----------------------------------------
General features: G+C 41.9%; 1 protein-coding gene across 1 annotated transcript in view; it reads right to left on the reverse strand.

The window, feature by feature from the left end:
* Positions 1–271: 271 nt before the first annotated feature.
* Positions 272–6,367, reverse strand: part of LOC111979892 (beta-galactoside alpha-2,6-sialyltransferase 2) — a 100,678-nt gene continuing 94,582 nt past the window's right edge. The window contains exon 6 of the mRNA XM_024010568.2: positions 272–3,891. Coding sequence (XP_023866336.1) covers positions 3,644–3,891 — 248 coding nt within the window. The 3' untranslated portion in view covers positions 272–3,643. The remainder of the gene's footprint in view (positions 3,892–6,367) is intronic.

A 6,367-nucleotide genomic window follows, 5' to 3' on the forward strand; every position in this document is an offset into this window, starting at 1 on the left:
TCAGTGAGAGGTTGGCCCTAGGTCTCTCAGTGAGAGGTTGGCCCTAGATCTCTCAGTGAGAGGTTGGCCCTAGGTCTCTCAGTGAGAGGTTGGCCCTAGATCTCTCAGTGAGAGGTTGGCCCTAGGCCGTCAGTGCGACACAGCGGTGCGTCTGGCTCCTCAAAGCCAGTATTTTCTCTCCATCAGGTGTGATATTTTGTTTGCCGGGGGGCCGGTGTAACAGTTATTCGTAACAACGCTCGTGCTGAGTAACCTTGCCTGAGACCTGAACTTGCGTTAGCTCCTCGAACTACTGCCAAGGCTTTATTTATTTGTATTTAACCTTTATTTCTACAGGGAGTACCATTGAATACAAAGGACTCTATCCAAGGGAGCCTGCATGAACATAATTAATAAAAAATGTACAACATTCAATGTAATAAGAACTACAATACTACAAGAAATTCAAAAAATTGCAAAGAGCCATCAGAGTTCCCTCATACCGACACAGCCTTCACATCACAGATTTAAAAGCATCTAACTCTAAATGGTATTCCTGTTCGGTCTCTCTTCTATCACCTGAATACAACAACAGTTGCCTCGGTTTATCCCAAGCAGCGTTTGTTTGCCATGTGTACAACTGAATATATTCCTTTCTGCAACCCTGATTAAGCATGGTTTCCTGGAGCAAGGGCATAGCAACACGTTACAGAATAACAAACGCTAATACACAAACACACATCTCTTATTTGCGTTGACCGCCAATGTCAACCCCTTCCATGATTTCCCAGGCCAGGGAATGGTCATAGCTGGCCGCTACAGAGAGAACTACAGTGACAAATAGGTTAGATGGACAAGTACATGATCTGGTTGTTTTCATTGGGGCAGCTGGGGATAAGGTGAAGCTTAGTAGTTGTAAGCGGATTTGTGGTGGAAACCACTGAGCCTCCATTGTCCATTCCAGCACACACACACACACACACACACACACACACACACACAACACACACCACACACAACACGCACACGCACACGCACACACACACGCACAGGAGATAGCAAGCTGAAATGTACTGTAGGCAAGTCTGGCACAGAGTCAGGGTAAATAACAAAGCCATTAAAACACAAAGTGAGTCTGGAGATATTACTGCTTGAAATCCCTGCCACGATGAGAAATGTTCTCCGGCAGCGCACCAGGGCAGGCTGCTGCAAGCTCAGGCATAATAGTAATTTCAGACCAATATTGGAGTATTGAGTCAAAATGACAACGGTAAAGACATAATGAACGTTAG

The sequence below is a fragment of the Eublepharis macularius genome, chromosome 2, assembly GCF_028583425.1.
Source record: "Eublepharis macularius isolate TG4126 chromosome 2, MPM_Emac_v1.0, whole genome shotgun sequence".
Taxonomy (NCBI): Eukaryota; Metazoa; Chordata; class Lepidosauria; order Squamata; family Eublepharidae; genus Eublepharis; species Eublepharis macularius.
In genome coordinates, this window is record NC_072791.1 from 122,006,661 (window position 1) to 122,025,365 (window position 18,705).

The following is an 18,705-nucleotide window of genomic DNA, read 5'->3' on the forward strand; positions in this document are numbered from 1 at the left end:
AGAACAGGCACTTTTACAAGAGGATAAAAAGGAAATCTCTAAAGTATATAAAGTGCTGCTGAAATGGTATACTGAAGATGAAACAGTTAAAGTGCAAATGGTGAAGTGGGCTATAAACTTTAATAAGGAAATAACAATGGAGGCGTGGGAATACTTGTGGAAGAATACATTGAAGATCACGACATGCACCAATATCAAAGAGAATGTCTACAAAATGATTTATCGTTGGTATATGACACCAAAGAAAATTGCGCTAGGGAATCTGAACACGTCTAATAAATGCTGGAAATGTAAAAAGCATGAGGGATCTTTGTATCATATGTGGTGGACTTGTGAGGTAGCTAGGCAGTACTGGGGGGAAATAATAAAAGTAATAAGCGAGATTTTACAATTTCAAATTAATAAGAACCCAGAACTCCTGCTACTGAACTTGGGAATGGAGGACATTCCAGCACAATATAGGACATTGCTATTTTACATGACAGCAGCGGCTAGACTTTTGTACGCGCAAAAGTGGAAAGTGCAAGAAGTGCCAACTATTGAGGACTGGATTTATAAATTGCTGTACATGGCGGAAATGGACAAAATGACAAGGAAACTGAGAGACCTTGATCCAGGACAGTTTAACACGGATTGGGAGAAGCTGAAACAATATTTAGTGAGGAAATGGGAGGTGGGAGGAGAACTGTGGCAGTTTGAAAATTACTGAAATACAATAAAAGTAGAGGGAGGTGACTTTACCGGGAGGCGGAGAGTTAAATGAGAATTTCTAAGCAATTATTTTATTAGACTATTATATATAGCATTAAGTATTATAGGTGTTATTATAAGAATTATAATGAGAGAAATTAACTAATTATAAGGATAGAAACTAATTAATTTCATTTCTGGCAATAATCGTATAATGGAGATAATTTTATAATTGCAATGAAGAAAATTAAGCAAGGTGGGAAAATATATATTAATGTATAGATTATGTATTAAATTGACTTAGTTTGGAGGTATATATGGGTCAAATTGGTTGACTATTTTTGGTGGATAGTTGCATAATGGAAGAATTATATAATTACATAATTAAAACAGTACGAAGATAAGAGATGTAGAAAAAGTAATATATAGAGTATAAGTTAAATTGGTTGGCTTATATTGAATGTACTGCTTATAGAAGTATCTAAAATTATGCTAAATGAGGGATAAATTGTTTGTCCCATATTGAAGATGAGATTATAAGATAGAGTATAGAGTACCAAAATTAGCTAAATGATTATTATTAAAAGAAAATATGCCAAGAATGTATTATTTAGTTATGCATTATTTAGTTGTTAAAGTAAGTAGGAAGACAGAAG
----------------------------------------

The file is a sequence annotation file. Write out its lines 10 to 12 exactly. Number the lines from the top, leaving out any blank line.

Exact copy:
In genome coordinates, this window is record NC_072791.1 from 122,006,661 (window position 1) to 122,025,365 (window position 18,705).

The following is an 18,705-nucleotide window of genomic DNA, read 5'->3' on the forward strand; positions in this document are numbered from 1 at the left end:
AGAACAGGCACTTTTACAAGAGGATAAAAAGGAAATCTCTAAAGTATATAAAGTGCTGCTGAAATGGTATACTGAAGATGAAACAGTTAAAGTGCAAATGGTGAAGTGGGCTATAAACTTTAATAAGGAAATAACAATGGAGGCGTGGGAATACTTGTGGAAGAATACATTGAAGATCACGACATGCACCAATATCAAAGAGAATGTCTACAAAATGATTTATCGTTGGTATATGACACCAAAGAAAATTGCGCTAGGGAATCTGAACACGTCTAATAAATGCTGGAAATGTAAAAAGCATGAGGGATCTTTGTATCATATGTGGTGGACTTGTGAGGTAGCTAGGCAGTACTGGGGGGAAATAATAAAAGTAATAAGCGAGATTTTACAATTTCAAATTAATAAGAACCCAGAACTCCTGCTACTGAACTTGGGAATGGAGGACATTCCAGCACAATATAGGACATTGCTATTTTACATGACAGCAGCGGCTAGACTTTTGTACGCGCAAAAGTGGAAAGTGCAAGAAGTGCCAACTATTGAGGACTGGATTTATAAATTGCTGTACATGGCGGAAATGGACAAAATGACAAGGAAACTGAGAGACCTTGATCCAGGACAGTTTAACACGGATTGGGAGAAGCTGAAACAATATTTAGTGAGGAAATGGGAGGTGGGAGGAGAACTGTGGCAGTTTGAAAATTACTGAAATACAATAAAAGTAGAGGGAGGTGACTTTACCGGGAGGCGGAGAGTTAAATGAGAATTTCTAAGCAATTATTTTATTAGACTATTATATATAGCATTAAGTATTATAGGTGTTATTATAAGAATTATAATGAGAGAAATTAACTAATTATAAGGATAGAAACTAATTAATTTCATTTCTGGCAATAATCGTATAATGGAGATAATTTTATAATTGCAATGAAGAAAATTAAGCAAGGTGGGAAAATATATATTAATGTATAGATTATGTATTAAATTGACTTAGTTTGGAGGTATATATGGGTCAAATTGGTTGACTATTTTTGGTGGATAGTTGCATAATGGAAGAATTATATAATTACATAATTAAAACAGTACGAAGATAAGAGATGTAGAAAAAGTAATATATAGAGTATAAGTTAAATTGGTTGGCTTATATTGAATGTACTGCTTATAGAAGTATCTAAAATTATGCTAAATGAGGGATAAATTGTTTGTCCCATATTGAAGATGAGATTATAAGATAGAGTATAGAGTACCAAAATTAGCTAAATGATTATTATTAAAAGAAAATATGCCAAGAATGTATTATTTAGTTATGCATTATTTAGTTGTTAAAGTAAGTAGGAAGACAGAAG